Bruising associated with the eyelid and/or the area around the eye as a result of upheaval towards eye. Colloquially generally a shiner.
"discoloration across the eye from injury" c.1600, from black (adj.) + attention (n.). Figurative sense of "injury to pleasure, rebuff" is through 1744; that "bad reputation" is from 1880s. In mention of the dark eyes, often as a mark of beauty, from 1660s. Black-eyed, of peas, attested from 1728. The black-eyed Susan as a flower (various species) so called from 1881, for the appearance. Moreover it had been the title of a poem by John Gay (1685-1732), which led to a favorite Brit phase play of the identical title inside mid-19c. All in the Downs the fleet had been moored, The streamers waving when you look at the wind, Whenever black-eyed Susan emerged aboard, "Oh! where shall I my true-love find? Let me know, ye jovial sailors, tell me real, If my sweet-william sails one of the crew?"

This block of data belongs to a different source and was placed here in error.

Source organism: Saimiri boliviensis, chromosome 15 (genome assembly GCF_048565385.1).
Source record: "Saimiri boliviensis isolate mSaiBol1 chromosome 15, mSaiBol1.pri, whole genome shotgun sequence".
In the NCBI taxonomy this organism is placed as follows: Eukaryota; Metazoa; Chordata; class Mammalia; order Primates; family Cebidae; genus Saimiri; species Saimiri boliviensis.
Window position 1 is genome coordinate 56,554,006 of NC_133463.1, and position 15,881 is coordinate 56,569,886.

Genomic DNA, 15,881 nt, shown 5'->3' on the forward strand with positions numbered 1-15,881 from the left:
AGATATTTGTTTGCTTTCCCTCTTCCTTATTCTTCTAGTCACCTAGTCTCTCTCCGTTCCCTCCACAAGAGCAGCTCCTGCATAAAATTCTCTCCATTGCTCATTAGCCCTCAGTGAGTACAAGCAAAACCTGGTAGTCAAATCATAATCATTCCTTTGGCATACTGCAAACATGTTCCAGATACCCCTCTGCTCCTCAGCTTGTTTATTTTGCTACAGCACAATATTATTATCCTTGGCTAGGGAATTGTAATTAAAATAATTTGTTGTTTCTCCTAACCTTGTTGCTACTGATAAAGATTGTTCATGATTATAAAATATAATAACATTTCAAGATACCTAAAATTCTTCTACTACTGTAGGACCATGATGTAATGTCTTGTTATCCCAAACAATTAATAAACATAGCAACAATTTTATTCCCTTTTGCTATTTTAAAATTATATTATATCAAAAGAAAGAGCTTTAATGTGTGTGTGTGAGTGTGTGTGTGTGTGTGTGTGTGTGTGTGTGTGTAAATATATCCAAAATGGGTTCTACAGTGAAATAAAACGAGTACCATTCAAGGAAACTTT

a negative reputation
- a swollen bruise brought on by a blow to your eye
- a regrettable occurring that hinders or impedes; something that is thwarting or frustrating
As she watched, the black eye and bruised cheek healed themselves.